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Holidaymakers arriving in a Club Med camp on the Ivory Coast are determined to forget their everyday problems and emotional disappointments. Games, competitions, outings, bathing and sunburn accompany a continual succession of casual affairs.
Lucien Ginsburg, a rebellious French Jewish boy with a grotesque imagination, hates playing the piano like his father, a bar professional, and manages to be admitted to Montmartre Academy as a painter, where he befriends an SS officer who helps him survive the occupation. After the war, he chooses to become a performing artist and adopts the stage name Serge Gainsbourg. His unorthodox songs bring him success, even his parents's approval, and lots of lovers, yet his marriages are all utter failures.Written by
Director Joann Sfar spent his boyhood enthralled by the mystique of Serge Gainsbourg. He moved to Paris as an adult expressly to meet his idol but unfortunately Gainsbourg died of a heart attack a month later. See more »
In the 135 minute version of the film a nightclub reveler laughs about Gainsbourg being parodied on 'Guignols de l'info' (a French puppet show in which celebrities are mocked) but in the same scene Gainsbourg meets Bambou for the first time (his last wife). He married Bambou in 1981 but the Guignols were only created in 1988. See more »
At the start of the end credits is a quote from writer-director Joann Sfar: "J'aime trop Gainsbourg pour le ramener au réel. Ce ne sont pas les vérités de Gainsbourg qui m'intéressent, ce sont ses mensonges." ("Gainsbourg transcends reality. I much prefer his lies to his truths.") See more »
England is the first territory to release a new cut of the film, running 14 minutes shorter than the previous version and is Joann Sfar's preferred one. Changes include -
Deletion of the scene where young Serge pleads in vain for his mother to buy him a gun to play with, even attempting to bribe her by saying he'll work harder on the piano. This precedes the scene where he steals the gun from the shop.
Deletion of the scene where Serge and Boris Vian walk to his apartment and the two lie in the road in an effort to stop a cab. While they wait Serge reveals he has a double that follows him around to which Vian replies his is a werewolf. However two policemen soon cut the conversation short. (This precedes Serge arriving at Boris's apartment and explains a later scene where a drunken Serge lies in the road before having the police escort to his concert)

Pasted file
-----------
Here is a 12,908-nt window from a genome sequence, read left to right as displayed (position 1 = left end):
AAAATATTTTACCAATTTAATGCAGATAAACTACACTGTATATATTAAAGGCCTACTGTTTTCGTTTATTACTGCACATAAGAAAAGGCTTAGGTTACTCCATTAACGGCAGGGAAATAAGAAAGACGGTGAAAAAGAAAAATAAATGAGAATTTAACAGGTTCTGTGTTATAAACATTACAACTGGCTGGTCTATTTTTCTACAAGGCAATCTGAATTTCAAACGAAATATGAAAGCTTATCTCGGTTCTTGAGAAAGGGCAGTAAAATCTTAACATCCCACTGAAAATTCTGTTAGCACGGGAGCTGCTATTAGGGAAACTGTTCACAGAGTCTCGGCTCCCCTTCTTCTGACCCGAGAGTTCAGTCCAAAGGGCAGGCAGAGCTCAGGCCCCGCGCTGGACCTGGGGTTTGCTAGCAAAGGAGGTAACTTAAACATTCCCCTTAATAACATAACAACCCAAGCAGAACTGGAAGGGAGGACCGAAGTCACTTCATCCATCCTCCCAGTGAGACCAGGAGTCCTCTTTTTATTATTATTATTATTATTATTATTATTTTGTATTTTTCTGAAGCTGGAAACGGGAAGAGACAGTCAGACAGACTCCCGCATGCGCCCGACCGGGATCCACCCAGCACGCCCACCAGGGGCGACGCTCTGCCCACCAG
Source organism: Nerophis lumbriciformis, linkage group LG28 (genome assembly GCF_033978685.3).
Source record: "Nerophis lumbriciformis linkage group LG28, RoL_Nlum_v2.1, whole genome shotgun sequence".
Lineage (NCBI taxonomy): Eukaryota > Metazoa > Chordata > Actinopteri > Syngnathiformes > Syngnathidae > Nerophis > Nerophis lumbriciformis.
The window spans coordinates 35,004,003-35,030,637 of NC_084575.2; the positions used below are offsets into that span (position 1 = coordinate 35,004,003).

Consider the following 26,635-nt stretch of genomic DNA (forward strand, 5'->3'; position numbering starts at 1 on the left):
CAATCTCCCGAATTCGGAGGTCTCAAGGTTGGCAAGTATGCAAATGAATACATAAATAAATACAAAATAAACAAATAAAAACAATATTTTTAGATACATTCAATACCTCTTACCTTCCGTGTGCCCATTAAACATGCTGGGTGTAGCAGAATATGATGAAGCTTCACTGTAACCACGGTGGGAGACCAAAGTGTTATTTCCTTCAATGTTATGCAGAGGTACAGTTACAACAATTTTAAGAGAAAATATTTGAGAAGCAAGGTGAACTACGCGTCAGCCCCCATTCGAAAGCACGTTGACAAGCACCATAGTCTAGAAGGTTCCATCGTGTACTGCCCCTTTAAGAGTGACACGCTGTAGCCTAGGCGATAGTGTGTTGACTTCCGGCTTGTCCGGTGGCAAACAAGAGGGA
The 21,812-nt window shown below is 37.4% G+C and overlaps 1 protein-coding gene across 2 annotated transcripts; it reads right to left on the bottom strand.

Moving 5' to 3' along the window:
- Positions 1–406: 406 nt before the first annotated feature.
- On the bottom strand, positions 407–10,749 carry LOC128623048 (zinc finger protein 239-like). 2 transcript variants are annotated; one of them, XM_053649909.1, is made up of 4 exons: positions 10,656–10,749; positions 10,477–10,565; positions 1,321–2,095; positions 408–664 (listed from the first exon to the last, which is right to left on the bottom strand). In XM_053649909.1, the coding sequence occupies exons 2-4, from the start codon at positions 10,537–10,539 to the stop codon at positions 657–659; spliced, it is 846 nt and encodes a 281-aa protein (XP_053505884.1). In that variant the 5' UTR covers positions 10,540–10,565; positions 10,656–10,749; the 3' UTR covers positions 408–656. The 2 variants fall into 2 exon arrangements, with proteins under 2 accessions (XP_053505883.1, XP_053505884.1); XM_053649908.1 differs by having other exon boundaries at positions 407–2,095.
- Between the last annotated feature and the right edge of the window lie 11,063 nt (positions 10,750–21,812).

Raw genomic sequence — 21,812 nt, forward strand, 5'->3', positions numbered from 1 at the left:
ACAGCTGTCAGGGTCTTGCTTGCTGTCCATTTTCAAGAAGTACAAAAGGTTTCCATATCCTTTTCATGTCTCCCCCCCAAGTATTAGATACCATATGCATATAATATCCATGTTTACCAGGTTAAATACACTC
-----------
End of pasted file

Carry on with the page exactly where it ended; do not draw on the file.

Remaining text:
Longer scene of the "Baby Pop" groupies, as Gainsbourg wakes up in bed with two naked women as his Mug joyously tosses bank statements at him revealing how rich he is from "Poupée de cire, poupée de son" alone! This is the original lead in to "Qui Est In Qui Est Out".
The groupies and party to "Qui Est In Qui Est Out" is cut short, removing Serge narrating about "the mouth being the primary sexual organ". His narration reveals the girls in the room he has slept with and how he was with them. It reveals Gainsbourg's occasional cruel streak and precedes the angry neighbor banging on the door.
After Gainsbourg recites La Marseillaise at the press conference, we then see young Serge repeating it and triumphantly raising his fist to the audience.
Deletion of a short exchange in the nightclub when a reveller comments to Gainsbourg about him being parodied on a French TV show. The new version removes these lines either because the show is unknown outside of France or because it doesn't tie in as being the night Gainsbourg met his wife Bambou as that TV show wouldn't air until years later. Sfar has said this new version will be the one further released worldwide.
The life story of Serge Gainsbourg had to be filmed, and as he's one of the famous Frenchmen who aren't in fact Belgian, it's only a surprise that it took so long. That his life spanned the Nazi occupation to the rise of Disco would stretch credibility if this were fiction, but as it's all more or less true the director, who is already an accomplished graphic artist, manages to lift it to the level of slightly absurd fiction. Mixing in animation, self-consciously stagey sets and a life-sized puppet as Gainsbourg's dreaded alter ego.
Even the sordid lowlife is given the big treatment, and the early days in the garret look unashamedly glamorous as they would if re-imagined for an opera set or a Salvador Dali dream sequence, as director Joann Sfar lays it on with a trowel.
The episodic nature of the story gives it a rather patchy feel though, and I couldn't help thinking that one or two episodes, especially the cute Hollywood-style musical scene with Brigitte Bardot, could have been shorter. Bardot was just one of the high-profile women Gainsbourg captured, and so was the muse of the existentialists, Juliette Greco.The casting is pretty uncanny with the possible exception of Greco, who was never that model-thin.
Gainsbourg has always been, at least outside France, more famous for being cool than for his music. But his reworking of La Marseillaise which so upset the rightwing patriots of the Seventies was nothing but excellent. I'll go back just to hear that Sly and Robbie riddim one more time.
Quite a substantial feast but it's worth building up an appetite in advance. And of course, you get Jane Birkin and... That Song.
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